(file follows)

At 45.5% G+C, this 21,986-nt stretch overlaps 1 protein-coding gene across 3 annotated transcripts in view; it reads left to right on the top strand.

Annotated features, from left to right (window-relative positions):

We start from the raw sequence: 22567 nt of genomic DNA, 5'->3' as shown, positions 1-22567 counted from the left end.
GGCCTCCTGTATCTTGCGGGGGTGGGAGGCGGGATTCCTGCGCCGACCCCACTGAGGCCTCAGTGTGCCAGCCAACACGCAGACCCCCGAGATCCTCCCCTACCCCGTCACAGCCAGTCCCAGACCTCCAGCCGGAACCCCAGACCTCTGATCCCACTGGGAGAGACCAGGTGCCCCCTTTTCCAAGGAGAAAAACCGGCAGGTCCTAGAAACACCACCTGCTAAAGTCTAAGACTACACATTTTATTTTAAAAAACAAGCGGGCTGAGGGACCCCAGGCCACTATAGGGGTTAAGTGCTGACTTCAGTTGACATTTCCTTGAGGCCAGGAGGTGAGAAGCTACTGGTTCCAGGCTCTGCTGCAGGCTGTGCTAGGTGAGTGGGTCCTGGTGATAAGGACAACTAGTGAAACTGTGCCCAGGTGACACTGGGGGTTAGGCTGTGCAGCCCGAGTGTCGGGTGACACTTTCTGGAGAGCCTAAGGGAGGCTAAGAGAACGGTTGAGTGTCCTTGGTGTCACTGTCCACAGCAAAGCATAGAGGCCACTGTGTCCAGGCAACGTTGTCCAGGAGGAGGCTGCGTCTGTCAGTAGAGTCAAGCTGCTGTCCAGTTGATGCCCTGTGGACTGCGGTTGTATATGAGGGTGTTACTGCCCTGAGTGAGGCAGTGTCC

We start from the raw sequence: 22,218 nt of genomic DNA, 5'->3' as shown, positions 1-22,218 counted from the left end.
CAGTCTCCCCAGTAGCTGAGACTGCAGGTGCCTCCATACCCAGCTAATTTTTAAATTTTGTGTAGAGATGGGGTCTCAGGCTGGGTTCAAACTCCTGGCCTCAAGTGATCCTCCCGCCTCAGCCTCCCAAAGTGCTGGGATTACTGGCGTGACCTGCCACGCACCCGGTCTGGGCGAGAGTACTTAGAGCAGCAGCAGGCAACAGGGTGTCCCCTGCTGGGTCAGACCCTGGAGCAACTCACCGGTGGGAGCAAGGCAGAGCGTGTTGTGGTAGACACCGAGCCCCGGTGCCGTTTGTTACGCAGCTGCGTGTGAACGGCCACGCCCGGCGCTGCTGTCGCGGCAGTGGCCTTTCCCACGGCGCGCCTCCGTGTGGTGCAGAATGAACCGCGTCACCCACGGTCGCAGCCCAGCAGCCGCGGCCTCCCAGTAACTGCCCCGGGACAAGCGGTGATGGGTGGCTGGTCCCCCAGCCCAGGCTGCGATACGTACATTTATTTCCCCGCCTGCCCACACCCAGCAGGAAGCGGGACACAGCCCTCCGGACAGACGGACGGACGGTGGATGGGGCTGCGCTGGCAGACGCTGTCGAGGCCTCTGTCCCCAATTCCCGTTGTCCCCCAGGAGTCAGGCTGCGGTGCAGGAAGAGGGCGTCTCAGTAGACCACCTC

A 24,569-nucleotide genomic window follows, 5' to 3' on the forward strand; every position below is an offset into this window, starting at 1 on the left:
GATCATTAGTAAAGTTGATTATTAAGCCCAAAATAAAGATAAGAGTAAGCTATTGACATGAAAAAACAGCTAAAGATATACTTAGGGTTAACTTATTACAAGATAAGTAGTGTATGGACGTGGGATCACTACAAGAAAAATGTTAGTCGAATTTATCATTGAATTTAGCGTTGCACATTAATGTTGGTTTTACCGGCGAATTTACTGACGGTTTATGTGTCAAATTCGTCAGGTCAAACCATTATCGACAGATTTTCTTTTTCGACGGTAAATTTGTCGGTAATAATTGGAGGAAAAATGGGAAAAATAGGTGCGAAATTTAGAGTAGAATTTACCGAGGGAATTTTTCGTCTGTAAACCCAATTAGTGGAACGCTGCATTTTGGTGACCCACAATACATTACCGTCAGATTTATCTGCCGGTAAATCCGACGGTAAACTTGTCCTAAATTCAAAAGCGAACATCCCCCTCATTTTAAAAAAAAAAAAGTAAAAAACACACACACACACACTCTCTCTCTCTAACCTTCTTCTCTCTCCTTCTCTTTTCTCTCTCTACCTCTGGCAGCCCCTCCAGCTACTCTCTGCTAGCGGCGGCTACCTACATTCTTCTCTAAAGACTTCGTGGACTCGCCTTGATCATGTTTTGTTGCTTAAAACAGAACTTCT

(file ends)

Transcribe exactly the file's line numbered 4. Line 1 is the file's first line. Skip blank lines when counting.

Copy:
GGCCTCCTGTATCTTGCGGGGGTGGGAGGCGGGATTCCTGCGCCGACCCCACTGAGGCCTCAGTGTGCCAGCCAACACGCAGACCCCCGAGATCCTCCCCTACCCCGTCACAGCCAGTCCCAGACCTCCAGCCGGAACCCCAGACCTCTGATCCCACTGGGAGAGACCAGGTGCCCCCTTTTCCAAGGAGAAAAACCGGCAGGTCCTAGAAACACCACCTGCTAAAGTCTAAGACTACACATTTTATTTTAAAAAACAAGCGGGCTGAGGGACCCCAGGCCACTATAGGGGTTAAGTGCTGACTTCAGTTGACATTTCCTTGAGGCCAGGAGGTGAGAAGCTACTGGTTCCAGGCTCTGCTGCAGGCTGTGCTAGGTGAGTGGGTCCTGGTGATAAGGACAACTAGTGAAACTGTGCCCAGGTGACACTGGGGGTTAGGCTGTGCAGCCCGAGTGTCGGGTGACACTTTCTGGAGAGCCTAAGGGAGGCTAAGAGAACGGTTGAGTGTCCTTGGTGTCACTGTCCACAGCAAAGCATAGAGGCCACTGTGTCCAGGCAACGTTGTCCAGGAGGAGGCTGCGTCTGTCAGTAGAGTCAAGCTGCTGTCCAGTTGATGCCCTGTGGACTGCGGTTGTATATGAGGGTGTTACTGCCCTGAGTGAGGCAGTGTCC